The whole place was redolent of an odour which appears to be a mixture of vodka, onions, or rather garlic, and stale tobacco smoke.
"Fred Markham in Russia" by W. H. G. Kingston
The place was redolent with the fumes of whisky and tobacco.
"Paddy Finn" by W. H. G. Kingston
It lay redolent on our garments for hours.
"Tarrano the Conqueror" by Raymond King Cummings
The darkness was redolent of strong tobacco-smoke, the smoke of a cheroot.
"The Sins of Séverac Bablon" by Sax Rohmer
When he went to his bed, still redolent of Virginia, he asked me for a little soda water, very little, he said emphatically.
"St. Cuthbert's" by Robert E. Knowles
It was a charming house, with a large garden, so redolent of roses that it might have served Chriemhilda of old for a romance.
"Memoirs" by Charles Godfrey Leland
From springtime until autumn the presbytery was redolent of mignonette.
"Balthasar" by Anatole France
How each thing smells divinely redolent!
"The Hesperides & Noble Numbers: Vol. 1 and 2" by Robert Herrick
The jungle was redolent of fragrances of intoxicating sweetness.
"As It Was in the Beginning" by Philip Verrill Mighels
The very air was redolent of respectability and prosperity.
"Doctor Luttrell's First Patient" by Rosa Nouchette Carey
Dusty vehicles together;
Darkies with the horses near
Tied to trees; the atmosphere
Redolent of bark and leather.
"One Day And Another: A Lyrical Eclogue – Part II" by Madison Julius Cawein
And thus the land became a Paradise,
A new-made Eden, redolent of joy,
Where beauty blossom'd under sunny skies,
And peaceful pleasure reign'd without alloy.
"A Conceit" by Walter Richard Cassels
A garden, which, all summer through,
The roses old make redolent,
And morning-glories, gay of hue,
And tansy, with its homely scent,
Is all I ask for me and you.
"Content" by Madison Julius Cawein
How rich in charm, how redolent and ripe
And fertile is the purple mood they bring!
The heroes fight again, Pan blows his pipe,
And from the sacred groves the Muses sing.
"To A Realist" by Maurice Thompson
Thou shouldst have known, in amarathine isles,
The sunsets hued like fire of frankincense,
And noontides fraught with far-borne redolence,
The mingled spicery of purple miles.
"Exotique" by Clark Ashton Smith
Heart, my heart, thou art mournful in the rain,
(Are thy redolent lips a-quiver?)
My soul seeks thine, doth it seek in vain?
My love goes surging like a river,
Shall its tide bear naught save pain?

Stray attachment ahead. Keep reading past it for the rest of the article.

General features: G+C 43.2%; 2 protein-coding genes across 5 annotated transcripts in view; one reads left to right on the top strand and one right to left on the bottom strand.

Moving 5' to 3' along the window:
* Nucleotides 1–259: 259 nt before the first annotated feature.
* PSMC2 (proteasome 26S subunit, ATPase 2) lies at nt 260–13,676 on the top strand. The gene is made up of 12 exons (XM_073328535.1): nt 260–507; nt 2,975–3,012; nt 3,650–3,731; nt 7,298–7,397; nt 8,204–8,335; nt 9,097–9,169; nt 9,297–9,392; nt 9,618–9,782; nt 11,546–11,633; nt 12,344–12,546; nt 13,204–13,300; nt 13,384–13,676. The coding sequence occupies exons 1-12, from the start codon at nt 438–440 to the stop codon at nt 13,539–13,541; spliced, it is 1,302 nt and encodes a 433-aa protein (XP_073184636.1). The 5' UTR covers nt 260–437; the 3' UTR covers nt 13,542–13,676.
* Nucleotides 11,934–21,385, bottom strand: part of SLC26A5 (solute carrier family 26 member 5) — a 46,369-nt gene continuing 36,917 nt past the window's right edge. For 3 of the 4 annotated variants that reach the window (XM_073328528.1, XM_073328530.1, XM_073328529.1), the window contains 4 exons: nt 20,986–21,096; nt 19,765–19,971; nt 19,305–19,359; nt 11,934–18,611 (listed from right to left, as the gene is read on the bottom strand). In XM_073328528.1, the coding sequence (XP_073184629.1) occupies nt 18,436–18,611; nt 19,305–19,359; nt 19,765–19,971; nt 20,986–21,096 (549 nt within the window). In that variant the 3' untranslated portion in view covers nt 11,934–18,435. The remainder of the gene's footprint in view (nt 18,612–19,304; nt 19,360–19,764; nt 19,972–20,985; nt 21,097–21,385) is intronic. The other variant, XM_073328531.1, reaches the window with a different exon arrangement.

"Night, Dim Night" by Paul Laurence Dunbar
The bronzed ducks hanging in the window are the best in Chinatown, and the pork strips redolent of star anise, plain pale scallion chicken, and further charcuterie are scarcely less excellent.
Every now and then you read a novel that seems positively redolent of old libraries, paying homage to book learning and deep thinking.
Want to learn to characterize coffee beans' flavor as redolent of peanut brittle, cocoa or wet hay.
Also, somewhere along the line, the Tea Party stars appear to have been taught that effective speechmaking requires regular incantation of swaggery little jabs of a "Make My Day" redolence.
And despite the rise of abstraction and its progeny a century ago, artists are still drawn to the figure as a subject redolent with possibilities.
Sniff their fragrance, redolent of gentler times.
Philippe Delesvaux's 2000 Anjou, redolent of cherries and herbs, explains Paris bistros' love affair with the region.
PORTLAND — Pity the lowly public toilet, a redolent reminder of the failure of the best minds in urban planning to address the most fundamental of daily necessities.
The jungle quest that results, while redolent of Heart of Darkness and Don Quixote, takes readers to a place entirely Millet 's own, leavened by very funny asides.
You'd like to think that the air in Astoria is redolent of moussaka and pastitsio.
PORTLAND — Pity the lowly public toilet , a redolent reminder of the failure of the best minds in urban planning to address the most fundamental of daily necessities.
Artifacts Redolent of Myth and Mystery.
James Joyce's short story "Two Gallants," published in the collection Dubliners in 1914, is wonderfully redolent of early-twentieth-century Dublin.
They are offensive, redolent with prejudice and hatred, and simply not clever or witty.
THEY were often called Lil or Lily, a moniker less redolent of a flower in its first white freshness than of the siren scent of a worldly wise broad -- especially when accompanied by a warning prefix.